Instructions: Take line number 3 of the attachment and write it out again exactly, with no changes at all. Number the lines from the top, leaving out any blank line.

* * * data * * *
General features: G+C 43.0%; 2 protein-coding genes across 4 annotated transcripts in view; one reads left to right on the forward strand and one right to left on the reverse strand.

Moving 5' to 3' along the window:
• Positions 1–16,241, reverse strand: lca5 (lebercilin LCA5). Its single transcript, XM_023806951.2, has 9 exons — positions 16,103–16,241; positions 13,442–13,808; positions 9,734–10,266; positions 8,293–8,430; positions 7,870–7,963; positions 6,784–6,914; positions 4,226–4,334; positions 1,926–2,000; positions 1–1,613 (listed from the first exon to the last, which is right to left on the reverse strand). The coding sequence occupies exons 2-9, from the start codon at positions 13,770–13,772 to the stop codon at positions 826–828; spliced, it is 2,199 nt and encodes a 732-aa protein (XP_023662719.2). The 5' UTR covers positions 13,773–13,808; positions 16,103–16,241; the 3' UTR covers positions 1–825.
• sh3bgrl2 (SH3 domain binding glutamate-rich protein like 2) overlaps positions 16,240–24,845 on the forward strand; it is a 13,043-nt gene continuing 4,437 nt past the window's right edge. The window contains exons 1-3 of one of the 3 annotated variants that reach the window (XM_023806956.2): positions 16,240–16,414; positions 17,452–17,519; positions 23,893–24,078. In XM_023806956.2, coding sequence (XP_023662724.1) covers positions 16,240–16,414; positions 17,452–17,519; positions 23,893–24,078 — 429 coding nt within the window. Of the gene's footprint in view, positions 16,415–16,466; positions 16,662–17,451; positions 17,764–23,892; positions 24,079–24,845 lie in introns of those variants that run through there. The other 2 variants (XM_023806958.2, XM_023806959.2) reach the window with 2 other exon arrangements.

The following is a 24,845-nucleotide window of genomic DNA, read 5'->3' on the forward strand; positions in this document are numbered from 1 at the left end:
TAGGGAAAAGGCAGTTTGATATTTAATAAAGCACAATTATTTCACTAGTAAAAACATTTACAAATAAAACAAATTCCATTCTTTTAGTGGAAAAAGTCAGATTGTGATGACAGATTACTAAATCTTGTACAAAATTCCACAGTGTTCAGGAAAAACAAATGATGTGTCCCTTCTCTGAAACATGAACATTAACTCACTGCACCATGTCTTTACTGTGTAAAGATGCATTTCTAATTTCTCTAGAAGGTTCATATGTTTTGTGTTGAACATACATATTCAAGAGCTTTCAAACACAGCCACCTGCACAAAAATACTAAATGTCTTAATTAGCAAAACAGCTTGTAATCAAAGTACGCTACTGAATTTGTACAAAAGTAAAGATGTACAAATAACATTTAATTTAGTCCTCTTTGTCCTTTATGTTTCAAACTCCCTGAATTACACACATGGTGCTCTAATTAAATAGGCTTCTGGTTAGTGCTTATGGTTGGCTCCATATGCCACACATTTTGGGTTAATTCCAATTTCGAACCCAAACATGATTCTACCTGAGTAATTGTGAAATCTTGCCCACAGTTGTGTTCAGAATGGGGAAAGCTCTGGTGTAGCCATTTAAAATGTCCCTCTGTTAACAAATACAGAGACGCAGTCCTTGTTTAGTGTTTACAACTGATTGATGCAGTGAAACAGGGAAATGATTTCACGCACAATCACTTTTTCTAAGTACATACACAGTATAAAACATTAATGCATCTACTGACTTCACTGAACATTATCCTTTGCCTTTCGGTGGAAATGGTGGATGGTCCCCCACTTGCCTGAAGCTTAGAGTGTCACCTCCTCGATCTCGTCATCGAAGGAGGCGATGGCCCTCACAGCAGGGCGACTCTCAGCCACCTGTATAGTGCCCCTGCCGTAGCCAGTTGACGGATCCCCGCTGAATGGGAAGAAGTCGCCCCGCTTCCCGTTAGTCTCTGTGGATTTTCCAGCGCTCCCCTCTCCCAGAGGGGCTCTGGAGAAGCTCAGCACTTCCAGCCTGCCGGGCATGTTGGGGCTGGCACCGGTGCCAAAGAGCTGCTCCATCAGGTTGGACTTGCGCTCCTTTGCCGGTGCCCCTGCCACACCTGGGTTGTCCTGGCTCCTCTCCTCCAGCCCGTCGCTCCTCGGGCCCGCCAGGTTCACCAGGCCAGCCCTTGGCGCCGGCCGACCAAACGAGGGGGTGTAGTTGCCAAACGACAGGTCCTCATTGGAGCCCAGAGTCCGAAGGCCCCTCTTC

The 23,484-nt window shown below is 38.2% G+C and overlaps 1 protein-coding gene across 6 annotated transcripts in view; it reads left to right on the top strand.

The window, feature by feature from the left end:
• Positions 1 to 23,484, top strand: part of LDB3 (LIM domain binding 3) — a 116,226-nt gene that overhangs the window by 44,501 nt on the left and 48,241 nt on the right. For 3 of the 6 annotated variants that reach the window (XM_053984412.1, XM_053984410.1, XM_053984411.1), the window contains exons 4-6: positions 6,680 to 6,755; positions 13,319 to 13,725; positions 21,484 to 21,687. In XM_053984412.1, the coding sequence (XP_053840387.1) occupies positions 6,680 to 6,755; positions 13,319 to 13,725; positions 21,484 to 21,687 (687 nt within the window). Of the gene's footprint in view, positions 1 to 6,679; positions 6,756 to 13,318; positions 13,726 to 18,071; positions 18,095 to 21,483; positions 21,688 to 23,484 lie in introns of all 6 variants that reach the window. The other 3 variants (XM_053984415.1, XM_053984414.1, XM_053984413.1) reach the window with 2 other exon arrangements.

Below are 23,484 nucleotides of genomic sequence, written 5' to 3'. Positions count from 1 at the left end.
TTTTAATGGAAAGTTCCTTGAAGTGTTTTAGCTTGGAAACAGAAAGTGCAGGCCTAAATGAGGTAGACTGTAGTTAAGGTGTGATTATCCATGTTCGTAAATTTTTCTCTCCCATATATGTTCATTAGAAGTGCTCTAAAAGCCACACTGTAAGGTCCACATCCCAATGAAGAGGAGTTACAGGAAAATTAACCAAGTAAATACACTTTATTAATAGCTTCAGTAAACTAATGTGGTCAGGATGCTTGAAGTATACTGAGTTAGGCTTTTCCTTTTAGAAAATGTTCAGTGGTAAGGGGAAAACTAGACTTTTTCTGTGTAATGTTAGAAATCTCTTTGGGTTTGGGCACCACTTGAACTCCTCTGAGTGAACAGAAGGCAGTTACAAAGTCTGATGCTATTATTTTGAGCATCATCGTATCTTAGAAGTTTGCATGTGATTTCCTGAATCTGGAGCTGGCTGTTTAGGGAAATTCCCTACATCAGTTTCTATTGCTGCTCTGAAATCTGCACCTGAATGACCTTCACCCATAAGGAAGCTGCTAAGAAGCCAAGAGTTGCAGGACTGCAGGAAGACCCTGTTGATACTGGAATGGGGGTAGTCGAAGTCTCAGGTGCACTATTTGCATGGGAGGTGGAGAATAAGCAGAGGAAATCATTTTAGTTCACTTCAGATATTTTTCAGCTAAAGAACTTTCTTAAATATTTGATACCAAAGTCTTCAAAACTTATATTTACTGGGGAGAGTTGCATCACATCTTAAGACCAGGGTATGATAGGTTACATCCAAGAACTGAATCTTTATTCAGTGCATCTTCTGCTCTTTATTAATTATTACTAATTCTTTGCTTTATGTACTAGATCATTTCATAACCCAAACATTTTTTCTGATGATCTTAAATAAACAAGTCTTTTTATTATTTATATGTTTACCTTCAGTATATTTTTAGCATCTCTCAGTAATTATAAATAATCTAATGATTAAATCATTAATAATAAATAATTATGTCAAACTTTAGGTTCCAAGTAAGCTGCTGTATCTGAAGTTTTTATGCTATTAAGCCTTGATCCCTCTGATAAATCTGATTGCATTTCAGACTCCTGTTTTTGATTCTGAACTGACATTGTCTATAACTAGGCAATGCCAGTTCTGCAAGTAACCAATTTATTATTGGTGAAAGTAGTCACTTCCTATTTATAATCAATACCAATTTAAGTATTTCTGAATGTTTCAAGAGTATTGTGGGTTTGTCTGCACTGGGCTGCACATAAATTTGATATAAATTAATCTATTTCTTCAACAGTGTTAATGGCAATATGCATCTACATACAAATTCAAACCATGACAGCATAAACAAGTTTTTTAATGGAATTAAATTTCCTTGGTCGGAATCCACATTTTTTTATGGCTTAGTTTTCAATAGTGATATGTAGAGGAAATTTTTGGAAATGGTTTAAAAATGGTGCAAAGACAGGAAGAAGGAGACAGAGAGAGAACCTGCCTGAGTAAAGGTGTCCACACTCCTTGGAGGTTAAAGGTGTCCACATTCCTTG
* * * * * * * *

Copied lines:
• Positions 1–16,241, reverse strand: lca5 (lebercilin LCA5). Its single transcript, XM_023806951.2, has 9 exons — positions 16,103–16,241; positions 13,442–13,808; positions 9,734–10,266; positions 8,293–8,430; positions 7,870–7,963; positions 6,784–6,914; positions 4,226–4,334; positions 1,926–2,000; positions 1–1,613 (listed from the first exon to the last, which is right to left on the reverse strand). The coding sequence occupies exons 2-9, from the start codon at positions 13,770–13,772 to the stop codon at positions 826–828; spliced, it is 2,199 nt and encodes a 732-aa protein (XP_023662719.2). The 5' UTR covers positions 13,773–13,808; positions 16,103–16,241; the 3' UTR covers positions 1–825.